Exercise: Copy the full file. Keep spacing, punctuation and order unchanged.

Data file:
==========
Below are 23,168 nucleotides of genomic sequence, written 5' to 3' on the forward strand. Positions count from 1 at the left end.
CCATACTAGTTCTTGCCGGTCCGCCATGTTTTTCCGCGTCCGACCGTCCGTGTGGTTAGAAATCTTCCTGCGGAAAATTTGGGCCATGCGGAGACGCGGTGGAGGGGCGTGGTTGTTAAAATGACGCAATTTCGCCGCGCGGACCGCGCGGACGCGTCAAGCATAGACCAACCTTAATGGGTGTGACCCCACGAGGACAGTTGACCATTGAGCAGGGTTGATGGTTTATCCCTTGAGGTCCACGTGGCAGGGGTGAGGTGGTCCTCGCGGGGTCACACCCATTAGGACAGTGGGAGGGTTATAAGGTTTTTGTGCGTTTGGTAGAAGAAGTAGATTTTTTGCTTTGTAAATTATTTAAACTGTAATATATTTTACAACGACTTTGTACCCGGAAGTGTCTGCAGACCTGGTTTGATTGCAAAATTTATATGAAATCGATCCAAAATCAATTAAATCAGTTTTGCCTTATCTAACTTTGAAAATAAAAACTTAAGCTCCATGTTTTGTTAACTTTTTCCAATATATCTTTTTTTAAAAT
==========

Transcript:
Below are 23,168 nucleotides of genomic sequence, written 5' to 3' on the forward strand. Positions count from 1 at the left end.
CCATACTAGTTCTTGCCGGTCCGCCATGTTTTTCCGCGTCCGACCGTCCGTGTGGTTAGAAATCTTCCTGCGGAAAATTTGGGCCATGCGGAGACGCGGTGGAGGGGCGTGGTTGTTAAAATGACGCAATTTCGCCGCGCGGACCGCGCGGACGCGTCAAGCATAGACCAACCTTAATGGGTGTGACCCCACGAGGACAGTTGACCATTGAGCAGGGTTGATGGTTTATCCCTTGAGGTCCACGTGGCAGGGGTGAGGTGGTCCTCGCGGGGTCACACCCATTAGGACAGTGGGAGGGTTATAAGGTTTTTGTGCGTTTGGTAGAAGAAGTAGATTTTTTGCTTTGTAAATTATTTAAACTGTAATATATTTTACAACGACTTTGTACCCGGAAGTGTCTGCAGACCTGGTTTGATTGCAAAATTTATATGAAATCGATCCAAAATCAATTAAATCAGTTTTGCCTTATCTAACTTTGAAAATAAAAACTTAAGCTCCATGTTTTGTTAACTTTTTCCAATATATCTTTTTTTAAAAT